Mumbai attacks
Hated India since school was bombed in 1971: David Headley Picture: Photographers run past the burning Taj Mahal Hotel during a gun battle in Mumbai Nov. 29, 2008. [Representational Image]Reuters file

The Indian cities of Imphal and Srinagar are among the 64 cities across the world facing an "extreme risk" of a terror attack, which include capital cities of 12 countries. 

Iraq's Baghdad tops the list of the most terror-prone cities, compiled by global risk-analysis firm Verisk Maplecroft in its new Global Alerts Dashboard based on the frequency and intensity of attacks in the last 12 months across 1,300 cities. 

Other cities in Iraq such as Mosul, Al Ramadi, Ba'qubah, Kirkuk and Al Hillah, many of which have fallen to the Islamic State, make the top six on the list. 

Among the capital cities that figure on the extreme terror risk are Afghanistan's Kabul at 13, Somalia's Mogadishu at 14, Yemen's Sana'a at 19, Pakistan's Islamabad at 44, and Libya's Tripoli at 48. 

Paris saw the steepest jump from 201 to 97 on the list, and is considered at "high risk" following the attack on Charlie Hebdo earlier this year.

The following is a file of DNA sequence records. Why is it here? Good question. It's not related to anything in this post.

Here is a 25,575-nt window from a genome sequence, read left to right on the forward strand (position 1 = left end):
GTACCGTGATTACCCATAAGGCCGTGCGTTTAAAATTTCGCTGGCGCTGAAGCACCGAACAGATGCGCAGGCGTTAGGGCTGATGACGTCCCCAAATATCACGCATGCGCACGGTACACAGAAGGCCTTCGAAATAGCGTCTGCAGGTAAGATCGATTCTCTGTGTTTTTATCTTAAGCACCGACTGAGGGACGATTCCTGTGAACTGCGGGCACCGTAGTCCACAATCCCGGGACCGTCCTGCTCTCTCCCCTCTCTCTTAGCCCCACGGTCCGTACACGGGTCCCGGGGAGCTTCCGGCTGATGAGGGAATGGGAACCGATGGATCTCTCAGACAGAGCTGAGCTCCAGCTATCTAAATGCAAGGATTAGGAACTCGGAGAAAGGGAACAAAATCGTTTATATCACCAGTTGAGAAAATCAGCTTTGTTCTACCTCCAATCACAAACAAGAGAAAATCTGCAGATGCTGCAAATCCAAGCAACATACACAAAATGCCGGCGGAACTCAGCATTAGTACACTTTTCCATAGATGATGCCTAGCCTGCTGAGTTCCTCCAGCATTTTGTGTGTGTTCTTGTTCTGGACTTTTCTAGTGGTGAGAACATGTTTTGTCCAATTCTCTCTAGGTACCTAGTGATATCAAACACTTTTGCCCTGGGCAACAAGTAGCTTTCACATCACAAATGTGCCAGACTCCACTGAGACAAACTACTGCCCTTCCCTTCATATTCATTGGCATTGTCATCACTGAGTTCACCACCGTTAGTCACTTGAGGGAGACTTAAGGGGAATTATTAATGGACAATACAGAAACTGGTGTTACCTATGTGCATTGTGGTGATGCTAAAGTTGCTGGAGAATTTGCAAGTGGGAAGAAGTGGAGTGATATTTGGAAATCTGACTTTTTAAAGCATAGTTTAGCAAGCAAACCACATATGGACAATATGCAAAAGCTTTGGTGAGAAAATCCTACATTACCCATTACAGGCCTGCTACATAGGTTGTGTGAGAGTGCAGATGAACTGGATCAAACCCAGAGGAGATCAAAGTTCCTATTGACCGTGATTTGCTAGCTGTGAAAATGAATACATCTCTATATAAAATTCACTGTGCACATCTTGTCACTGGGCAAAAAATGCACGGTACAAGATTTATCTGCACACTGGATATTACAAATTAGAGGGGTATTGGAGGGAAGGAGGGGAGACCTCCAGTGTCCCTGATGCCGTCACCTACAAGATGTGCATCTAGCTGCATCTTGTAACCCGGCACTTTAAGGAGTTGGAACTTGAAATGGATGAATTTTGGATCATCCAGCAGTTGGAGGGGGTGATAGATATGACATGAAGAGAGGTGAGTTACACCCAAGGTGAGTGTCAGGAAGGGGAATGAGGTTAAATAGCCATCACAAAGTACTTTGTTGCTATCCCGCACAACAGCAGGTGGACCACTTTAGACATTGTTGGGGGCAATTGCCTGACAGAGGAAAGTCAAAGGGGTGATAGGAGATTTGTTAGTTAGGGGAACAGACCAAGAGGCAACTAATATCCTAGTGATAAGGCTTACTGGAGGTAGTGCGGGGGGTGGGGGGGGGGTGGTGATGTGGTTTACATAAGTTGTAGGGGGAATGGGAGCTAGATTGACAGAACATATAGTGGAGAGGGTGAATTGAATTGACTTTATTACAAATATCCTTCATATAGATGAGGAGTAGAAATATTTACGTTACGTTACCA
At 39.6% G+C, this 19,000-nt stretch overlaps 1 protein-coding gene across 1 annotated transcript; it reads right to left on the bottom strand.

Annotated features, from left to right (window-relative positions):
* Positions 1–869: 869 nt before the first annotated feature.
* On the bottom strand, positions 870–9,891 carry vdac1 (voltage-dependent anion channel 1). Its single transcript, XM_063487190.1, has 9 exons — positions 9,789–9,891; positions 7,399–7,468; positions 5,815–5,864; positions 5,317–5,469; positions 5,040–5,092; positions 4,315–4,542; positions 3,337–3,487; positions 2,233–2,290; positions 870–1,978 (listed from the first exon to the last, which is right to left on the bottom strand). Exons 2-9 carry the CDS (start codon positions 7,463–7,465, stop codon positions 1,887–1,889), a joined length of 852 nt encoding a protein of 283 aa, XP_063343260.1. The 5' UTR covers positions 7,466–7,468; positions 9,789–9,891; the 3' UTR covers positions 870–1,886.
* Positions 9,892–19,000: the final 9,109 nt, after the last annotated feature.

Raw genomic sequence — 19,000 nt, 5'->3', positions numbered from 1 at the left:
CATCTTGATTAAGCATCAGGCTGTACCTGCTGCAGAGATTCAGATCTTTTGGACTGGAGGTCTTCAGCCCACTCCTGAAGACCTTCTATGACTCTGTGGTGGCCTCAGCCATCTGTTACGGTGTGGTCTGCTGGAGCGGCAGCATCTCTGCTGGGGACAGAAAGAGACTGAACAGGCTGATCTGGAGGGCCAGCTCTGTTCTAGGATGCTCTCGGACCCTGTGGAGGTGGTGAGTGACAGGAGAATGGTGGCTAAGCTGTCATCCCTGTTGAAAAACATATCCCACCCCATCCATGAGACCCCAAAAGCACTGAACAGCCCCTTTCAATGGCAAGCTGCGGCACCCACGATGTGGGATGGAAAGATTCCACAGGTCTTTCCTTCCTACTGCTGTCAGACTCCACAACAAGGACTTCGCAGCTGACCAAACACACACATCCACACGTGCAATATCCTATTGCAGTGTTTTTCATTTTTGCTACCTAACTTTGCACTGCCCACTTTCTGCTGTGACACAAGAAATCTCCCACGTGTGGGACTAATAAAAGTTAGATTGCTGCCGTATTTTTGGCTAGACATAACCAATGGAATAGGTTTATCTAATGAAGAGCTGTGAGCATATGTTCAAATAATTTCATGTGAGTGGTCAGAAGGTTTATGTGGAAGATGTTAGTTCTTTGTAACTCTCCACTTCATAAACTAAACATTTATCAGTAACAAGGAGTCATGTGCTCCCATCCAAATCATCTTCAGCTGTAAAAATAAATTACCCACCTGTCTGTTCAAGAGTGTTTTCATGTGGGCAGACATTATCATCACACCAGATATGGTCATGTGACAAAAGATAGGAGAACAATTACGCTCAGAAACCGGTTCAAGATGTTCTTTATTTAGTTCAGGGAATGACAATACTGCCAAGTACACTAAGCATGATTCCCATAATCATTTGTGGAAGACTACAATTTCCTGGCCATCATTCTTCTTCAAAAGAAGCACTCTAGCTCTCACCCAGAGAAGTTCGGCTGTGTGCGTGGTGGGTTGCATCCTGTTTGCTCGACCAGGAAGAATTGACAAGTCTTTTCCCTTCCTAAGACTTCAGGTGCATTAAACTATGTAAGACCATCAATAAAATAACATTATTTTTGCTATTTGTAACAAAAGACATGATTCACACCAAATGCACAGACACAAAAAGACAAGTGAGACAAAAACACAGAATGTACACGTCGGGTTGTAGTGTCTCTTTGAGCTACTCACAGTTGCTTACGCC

However, Belfast tops the list among European nations at the 91st position, while London has been ranked at 400. 


Imphal is ranked at 32 and Srinagar at 49 among the 64 cities at "extreme risk" of terror strikes. Meanwhile, Chennai faces "medium risk" and is ranked at 176. 

Delhi and Mumbai, the usual targets for high-profile terror attacks, have been ranked lower compared to other Indian cities such as Bengaluru, Pune and Kolkata. 

These are the Indian cities on the list:

  • Imphal - 32 [High]
  • Srinagar - 49 [High]
  • Chennai - 176 [Medium]
  • Bengaluru - 204 [Low]
  • Pune - 206 
  • Hyderabad - 207
  • Nagpur - 210
  • Kolkata - 212
  • Mumbai - 298
  • Delhi - 447

"When it comes to Imphal and Srinagar, terrorist attacks aren't on commercial targets as much as against the security forces. However, in most of the other metropolitan cities, the targets are both to cause mass casualty and cripple its commercial hubs. Public transport networks in India are also prime targets,"  Arvind Ramakrishnan, head of Maplecroft India, told The Times of India

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